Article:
Halifax, N.S. (May 8, 2013) – The first full week in May is Emergency Preparedness Week, and Insurance Bureau of Canada is helping Canadians better prepare for severe weather should disaster strike. There is often much discussion about what you can do to prepare before disaster strikes. But IBC wants to remind Canadians it is equally important to know what to do during and after a weather related tragedy.
“Severe weather is on the rise across Canada. Events that used to happen every 40 years can now be expected to happen every six. Homes are damaged more frequently by heavy rainfall, hail damage, storm surges, tornadoes and hurricanes. This makes it even more critical to know how you can protect your family and your home in the event of an emergency,” says Amanda Dean, Director External and Government Relations, Atlantic, IBC.
Here are a few tips and some helpful information from IBC:
- During an emergency you could be faced with many scenarios, especially when it comes to severe weather. It’s important to be aware of who to call and what to do in different situations.
- Be prepared to evacuate if instructed by local officials.
- Power outages can often occur during a disaster. If they last, you need to know how to respond.
- We hope you never have to file a claim but if you do, here’s what you should know to help make the process a little easier.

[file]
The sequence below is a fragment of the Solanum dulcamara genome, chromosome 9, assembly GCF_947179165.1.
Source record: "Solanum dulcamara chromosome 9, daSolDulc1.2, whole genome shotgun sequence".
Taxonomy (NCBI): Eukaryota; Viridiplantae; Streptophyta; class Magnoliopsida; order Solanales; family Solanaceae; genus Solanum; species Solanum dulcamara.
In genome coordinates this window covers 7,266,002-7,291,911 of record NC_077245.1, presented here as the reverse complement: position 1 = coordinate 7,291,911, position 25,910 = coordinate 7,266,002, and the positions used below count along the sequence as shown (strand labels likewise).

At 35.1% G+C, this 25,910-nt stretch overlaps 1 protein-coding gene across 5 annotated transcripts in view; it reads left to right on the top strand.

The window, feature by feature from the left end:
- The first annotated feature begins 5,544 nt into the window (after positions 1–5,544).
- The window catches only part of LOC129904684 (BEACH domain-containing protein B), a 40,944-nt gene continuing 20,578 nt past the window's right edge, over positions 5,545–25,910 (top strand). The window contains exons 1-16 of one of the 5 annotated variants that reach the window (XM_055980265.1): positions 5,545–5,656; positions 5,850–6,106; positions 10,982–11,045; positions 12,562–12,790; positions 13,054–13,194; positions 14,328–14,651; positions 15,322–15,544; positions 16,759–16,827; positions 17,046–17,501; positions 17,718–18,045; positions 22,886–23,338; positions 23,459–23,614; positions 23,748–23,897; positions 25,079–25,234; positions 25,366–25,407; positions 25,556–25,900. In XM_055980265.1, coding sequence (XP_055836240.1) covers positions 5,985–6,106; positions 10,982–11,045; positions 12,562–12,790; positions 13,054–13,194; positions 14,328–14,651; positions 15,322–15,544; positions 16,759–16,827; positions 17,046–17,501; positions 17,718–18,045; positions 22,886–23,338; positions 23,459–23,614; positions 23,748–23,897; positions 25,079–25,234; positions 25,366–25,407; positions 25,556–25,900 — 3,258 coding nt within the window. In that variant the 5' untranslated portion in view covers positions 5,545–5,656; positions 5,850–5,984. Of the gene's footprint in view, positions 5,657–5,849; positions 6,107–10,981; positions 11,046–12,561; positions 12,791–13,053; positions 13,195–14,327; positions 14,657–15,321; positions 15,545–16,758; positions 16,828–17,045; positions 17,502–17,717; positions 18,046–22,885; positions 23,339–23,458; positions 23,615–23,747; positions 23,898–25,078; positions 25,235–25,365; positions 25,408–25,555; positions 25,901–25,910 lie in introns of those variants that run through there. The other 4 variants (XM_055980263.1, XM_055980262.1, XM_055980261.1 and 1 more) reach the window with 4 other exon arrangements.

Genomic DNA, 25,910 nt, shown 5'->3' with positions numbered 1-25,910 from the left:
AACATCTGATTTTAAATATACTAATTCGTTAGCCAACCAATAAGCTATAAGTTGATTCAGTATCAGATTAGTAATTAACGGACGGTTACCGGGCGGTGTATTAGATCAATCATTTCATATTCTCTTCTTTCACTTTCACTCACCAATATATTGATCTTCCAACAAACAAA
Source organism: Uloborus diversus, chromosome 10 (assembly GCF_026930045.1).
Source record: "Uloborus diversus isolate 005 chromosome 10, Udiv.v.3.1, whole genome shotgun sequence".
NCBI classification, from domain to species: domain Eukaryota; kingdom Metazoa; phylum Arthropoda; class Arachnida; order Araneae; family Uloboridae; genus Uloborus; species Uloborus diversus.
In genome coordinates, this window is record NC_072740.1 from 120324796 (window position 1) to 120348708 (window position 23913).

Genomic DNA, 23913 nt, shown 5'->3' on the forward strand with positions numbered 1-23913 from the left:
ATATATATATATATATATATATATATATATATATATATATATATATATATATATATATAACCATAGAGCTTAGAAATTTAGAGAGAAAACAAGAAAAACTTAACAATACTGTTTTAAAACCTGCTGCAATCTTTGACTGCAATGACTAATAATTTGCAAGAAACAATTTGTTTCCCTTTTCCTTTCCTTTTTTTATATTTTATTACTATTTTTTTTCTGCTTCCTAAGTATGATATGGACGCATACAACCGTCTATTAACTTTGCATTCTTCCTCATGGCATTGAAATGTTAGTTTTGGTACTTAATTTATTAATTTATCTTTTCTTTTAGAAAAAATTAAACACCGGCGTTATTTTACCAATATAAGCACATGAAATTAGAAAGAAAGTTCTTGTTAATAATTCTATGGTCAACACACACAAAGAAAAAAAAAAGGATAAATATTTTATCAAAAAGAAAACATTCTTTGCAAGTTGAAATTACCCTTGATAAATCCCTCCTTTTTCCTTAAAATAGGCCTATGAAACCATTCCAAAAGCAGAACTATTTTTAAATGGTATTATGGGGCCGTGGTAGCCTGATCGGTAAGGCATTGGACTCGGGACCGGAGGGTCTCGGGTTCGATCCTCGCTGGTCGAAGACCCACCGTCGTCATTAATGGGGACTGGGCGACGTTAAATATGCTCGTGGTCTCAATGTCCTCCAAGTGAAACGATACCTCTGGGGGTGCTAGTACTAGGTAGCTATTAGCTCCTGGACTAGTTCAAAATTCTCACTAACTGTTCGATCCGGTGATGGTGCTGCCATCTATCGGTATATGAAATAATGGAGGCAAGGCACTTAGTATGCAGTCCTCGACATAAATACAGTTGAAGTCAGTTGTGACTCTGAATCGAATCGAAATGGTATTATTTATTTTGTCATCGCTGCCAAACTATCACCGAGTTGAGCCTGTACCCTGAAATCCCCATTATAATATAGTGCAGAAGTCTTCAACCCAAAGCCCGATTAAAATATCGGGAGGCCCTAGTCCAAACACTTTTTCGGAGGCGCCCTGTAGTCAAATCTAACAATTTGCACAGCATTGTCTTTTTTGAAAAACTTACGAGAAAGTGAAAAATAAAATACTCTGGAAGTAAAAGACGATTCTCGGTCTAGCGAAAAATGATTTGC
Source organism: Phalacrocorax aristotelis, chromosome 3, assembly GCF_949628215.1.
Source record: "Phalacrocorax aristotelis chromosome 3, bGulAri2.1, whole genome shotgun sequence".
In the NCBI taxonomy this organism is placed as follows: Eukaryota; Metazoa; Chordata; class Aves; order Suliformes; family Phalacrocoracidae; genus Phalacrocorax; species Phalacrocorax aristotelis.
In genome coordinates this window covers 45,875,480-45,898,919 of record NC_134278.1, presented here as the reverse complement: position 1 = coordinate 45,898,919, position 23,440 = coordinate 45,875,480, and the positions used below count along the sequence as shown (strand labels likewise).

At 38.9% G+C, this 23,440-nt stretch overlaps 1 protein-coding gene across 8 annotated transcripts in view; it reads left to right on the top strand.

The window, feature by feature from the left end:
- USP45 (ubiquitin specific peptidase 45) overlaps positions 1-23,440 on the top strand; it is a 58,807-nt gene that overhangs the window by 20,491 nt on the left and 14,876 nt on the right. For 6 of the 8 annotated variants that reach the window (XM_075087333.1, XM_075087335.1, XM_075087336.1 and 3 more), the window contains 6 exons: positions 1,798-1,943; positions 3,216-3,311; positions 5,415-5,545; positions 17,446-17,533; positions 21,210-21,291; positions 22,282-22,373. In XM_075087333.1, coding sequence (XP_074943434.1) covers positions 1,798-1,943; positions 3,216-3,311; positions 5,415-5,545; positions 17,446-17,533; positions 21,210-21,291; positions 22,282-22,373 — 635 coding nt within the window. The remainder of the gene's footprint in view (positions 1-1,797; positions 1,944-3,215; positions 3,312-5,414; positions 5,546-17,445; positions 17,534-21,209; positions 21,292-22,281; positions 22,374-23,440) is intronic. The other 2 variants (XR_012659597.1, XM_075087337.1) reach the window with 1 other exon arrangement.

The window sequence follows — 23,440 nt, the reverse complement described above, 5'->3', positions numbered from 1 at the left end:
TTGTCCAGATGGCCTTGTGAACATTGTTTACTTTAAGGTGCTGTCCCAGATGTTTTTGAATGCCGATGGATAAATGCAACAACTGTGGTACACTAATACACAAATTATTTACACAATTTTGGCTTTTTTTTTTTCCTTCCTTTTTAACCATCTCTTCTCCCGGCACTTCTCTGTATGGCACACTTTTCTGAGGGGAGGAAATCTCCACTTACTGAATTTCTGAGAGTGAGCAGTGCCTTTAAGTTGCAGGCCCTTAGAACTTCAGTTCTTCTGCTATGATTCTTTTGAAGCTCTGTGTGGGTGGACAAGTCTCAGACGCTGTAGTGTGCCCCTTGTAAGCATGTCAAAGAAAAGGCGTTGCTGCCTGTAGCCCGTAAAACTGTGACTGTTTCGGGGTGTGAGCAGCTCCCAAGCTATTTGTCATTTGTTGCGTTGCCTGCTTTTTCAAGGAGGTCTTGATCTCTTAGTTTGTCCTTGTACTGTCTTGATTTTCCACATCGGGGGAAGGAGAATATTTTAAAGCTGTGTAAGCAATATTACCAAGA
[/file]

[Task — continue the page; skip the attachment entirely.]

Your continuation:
- Damage to buildings caused by wind or hail is typically covered under most home insurance policies.
- Damage to vehicles from wind, hail or water is usually covered if you have purchased comprehensive or all perils coverage auto insurance. This kind of coverage isn’t mandatory, so check your policy or get on the phone with your insurance representative.
- Damage from a sewer backup is covered – IF you have it in your policy and only up to the amount of coverage purchased. It is not always automatically included, so check with your insurance representative, especially if you live in a low-lying area.
- Overland flooding is NOT covered by insurance policies in Canada. This kind of flooding can be caused by a spring thaw, a storm surge, or water overflowing from rivers, streams, etc., that flows onto dry land and enters the home.
- In many circumstances, homeowner’s, condominium and tenant’s insurance policies cover additional living expenses for people who can’t return home due to insurable damage.
Caveat: Every homeowner’s situation is unique, so please check with your insurance provider to ensure your policy is up to date and serves your needs.
About Insurance Bureau of Canada
Insurance Bureau of Canada is the national industry association representing Canada’s private home, car and business insurers. Its member companies represent 90% of the property and casualty (P&C) insurance market in Canada. The P&C insurance industry employs over 115,000 Canadians, pays more than $7 billion in taxes to the federal, provincial and municipal governments, and has a total premium base of $44 billion.
To view media releases and information, visit the media section of IBC’s website at www.ibc.ca and for IBC on Twitter follow @insurancebureau.
SOURCE: Insurance Bureau of Canada